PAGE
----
Forget sleep,

—————— I’ll lose my grip instead.

unsteady nuances – the water boils over and over, until it storms off, it is angry.

I run out of gesso, the oil cracks. Pale acrylics then come to fill the void.

When the hardest part is over, the hardest part is over.

A crashing wave once said to me, in the larger scale of things, time is fluid.

———————— everything is fluid.


“maps are ghosts”

You can cannot swallow poetry
rest assured, your fork and knife

but poetry will swallow you whole
under a Tuscan sun, in another life.

Ghostly maps will hollow you
the void will ask

what is yet to become of you?
of love?


side of wings

Yesterday I woke up as a stale breadcrumb,
sitting on a rusted platter in front of a little boy.
His hands aching of charcoal,
his snot dripping, shivering, as he stared at me, wishing I was the side of wings the man at the diner tossed away in the garbage, so casually.
The only thing separating them was a 2cm glass window. My conscience can’t catch a breath, ever since I woke up as a..



this afternoon I asked the old woman at Ann Sather to pack another box of frosting for the cinnamon rolls, I’m not sure why this glaze brings me so much comfort, perhaps because it reminds me of the first time I made cinnamon rolls in 2015… to impress you. Exactly five years ago we were all setting our milestone goals, “where will I be in 5 years?”
It’s five years later now, here we are. I’ve lost count of the times I’ve moved, and although I hate missing all the birthdays and weddings back home I still love Chicago, what do we do? If I knew better, I’d break my goals in half, strategically, so I could be here, there, and everywhere. But I can’t, I could never have. For now, home is where the cinnamon rolls are, I guess.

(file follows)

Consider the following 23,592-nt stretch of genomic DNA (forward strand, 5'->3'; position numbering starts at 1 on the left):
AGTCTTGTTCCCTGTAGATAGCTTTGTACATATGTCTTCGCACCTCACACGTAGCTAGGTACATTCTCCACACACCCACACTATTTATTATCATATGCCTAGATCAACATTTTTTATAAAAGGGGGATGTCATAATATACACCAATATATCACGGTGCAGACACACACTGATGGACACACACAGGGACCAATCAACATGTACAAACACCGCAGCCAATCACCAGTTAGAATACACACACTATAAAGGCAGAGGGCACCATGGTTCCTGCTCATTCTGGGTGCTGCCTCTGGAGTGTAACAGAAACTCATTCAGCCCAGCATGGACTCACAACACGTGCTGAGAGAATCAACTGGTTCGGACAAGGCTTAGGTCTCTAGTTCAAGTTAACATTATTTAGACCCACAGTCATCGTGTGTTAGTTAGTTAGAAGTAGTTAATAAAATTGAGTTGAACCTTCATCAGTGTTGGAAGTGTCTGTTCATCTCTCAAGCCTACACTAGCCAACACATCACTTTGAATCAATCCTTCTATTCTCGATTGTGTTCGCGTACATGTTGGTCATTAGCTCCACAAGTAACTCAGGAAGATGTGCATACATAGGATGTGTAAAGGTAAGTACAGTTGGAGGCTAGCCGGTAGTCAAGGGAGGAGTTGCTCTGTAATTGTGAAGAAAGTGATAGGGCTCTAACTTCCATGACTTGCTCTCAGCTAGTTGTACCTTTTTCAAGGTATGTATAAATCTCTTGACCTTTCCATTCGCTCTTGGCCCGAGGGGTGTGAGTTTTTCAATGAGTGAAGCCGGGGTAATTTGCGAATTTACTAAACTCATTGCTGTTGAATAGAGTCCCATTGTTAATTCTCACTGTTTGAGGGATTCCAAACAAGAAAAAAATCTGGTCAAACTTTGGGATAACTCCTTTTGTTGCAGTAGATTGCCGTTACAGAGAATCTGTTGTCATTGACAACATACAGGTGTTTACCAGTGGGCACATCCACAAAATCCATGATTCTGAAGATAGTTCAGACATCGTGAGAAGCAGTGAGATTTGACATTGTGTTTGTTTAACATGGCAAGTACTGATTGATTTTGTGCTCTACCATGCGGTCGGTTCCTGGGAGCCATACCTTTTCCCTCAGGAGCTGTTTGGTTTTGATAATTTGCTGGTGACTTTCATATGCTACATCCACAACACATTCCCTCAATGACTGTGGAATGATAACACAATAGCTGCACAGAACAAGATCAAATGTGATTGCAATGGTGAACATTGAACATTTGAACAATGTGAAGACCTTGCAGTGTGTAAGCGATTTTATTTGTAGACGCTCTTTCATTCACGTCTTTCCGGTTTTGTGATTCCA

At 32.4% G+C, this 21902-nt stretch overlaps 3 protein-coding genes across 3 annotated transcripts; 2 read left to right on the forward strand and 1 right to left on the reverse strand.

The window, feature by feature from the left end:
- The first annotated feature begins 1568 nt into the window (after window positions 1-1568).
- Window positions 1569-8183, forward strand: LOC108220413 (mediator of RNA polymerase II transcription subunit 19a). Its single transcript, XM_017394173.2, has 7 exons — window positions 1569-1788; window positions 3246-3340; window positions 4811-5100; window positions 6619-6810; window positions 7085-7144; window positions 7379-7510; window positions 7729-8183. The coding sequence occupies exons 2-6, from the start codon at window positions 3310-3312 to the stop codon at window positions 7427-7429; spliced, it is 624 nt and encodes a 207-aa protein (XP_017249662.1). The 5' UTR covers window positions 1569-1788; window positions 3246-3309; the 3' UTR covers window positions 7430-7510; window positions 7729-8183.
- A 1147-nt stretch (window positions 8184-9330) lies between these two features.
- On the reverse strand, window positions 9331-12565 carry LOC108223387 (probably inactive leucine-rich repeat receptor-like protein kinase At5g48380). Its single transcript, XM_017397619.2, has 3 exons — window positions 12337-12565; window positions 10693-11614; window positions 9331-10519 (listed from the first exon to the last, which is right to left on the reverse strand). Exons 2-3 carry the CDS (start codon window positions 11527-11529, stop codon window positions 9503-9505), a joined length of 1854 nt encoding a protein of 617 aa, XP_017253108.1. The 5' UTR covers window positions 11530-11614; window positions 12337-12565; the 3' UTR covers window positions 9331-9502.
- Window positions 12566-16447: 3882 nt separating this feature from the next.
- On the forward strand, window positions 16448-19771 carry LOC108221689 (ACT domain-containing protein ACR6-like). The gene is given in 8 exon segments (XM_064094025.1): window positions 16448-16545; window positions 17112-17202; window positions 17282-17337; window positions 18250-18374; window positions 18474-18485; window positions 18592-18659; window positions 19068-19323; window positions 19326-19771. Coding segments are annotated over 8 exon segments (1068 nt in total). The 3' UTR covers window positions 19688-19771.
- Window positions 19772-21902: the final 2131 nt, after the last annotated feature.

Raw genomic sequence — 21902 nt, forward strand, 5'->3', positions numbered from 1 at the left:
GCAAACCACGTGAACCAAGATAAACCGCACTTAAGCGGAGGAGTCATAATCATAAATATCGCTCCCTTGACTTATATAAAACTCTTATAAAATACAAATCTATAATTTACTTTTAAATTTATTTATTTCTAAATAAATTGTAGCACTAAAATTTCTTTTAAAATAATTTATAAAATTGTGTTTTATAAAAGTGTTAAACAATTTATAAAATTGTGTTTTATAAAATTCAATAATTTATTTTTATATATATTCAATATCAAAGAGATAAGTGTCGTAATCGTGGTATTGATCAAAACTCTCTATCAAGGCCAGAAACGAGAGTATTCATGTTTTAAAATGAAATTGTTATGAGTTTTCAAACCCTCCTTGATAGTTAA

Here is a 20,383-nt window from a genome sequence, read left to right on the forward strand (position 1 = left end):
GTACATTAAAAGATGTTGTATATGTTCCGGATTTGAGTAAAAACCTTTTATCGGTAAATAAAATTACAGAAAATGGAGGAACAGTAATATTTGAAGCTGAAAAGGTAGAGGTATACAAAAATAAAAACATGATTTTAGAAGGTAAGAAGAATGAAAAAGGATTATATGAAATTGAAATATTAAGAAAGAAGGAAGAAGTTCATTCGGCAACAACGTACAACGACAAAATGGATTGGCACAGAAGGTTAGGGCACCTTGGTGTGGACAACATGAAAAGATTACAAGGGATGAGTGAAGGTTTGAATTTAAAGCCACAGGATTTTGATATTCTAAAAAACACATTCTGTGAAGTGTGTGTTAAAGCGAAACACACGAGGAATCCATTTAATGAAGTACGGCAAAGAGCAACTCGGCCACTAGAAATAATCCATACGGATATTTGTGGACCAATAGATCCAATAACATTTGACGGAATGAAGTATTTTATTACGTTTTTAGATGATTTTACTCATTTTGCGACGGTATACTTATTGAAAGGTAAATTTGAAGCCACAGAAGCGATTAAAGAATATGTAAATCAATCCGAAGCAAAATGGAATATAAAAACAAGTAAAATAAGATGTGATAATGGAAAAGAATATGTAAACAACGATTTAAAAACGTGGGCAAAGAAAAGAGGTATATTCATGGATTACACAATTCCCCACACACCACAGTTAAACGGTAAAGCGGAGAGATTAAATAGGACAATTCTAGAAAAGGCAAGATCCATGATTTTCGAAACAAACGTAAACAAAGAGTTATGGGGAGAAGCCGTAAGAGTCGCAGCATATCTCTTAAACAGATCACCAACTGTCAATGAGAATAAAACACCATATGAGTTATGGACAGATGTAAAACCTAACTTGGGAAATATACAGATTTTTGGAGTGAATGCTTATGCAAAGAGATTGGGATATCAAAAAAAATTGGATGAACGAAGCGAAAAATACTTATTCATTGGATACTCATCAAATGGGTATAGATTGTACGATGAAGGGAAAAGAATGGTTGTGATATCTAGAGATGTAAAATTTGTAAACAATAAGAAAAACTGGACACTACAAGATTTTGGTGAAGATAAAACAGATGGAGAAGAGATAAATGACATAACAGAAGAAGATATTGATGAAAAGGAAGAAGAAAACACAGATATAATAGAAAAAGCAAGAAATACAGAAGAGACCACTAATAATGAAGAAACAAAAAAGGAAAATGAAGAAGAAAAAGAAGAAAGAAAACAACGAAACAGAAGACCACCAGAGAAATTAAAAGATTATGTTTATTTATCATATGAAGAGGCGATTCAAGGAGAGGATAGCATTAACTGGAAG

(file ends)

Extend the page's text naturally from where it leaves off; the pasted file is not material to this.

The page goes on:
is a brief term for the quickest reality check. Perhaps my biggest feud will always be with how we treat sincerity like it’s the extra nickel the cashier shoves down our throat – the one we drop on the floor on our way out the store anyway. The hardest pill to swallow is the one on my nightstand; a bottle of unrealistic expectations that put everyone on a pedestal, but myself. Labeled “just something about the human condition.”
We practice to shrink ourselves to accommodate others, as if sincerity is a dish only served to the ones worthy. Did no one ever teach us
that if you can’t reciprocate the genuine, then you could at least
spare us the facade
of unnecessary comparisons to a journey that was never
even yours
to begin with?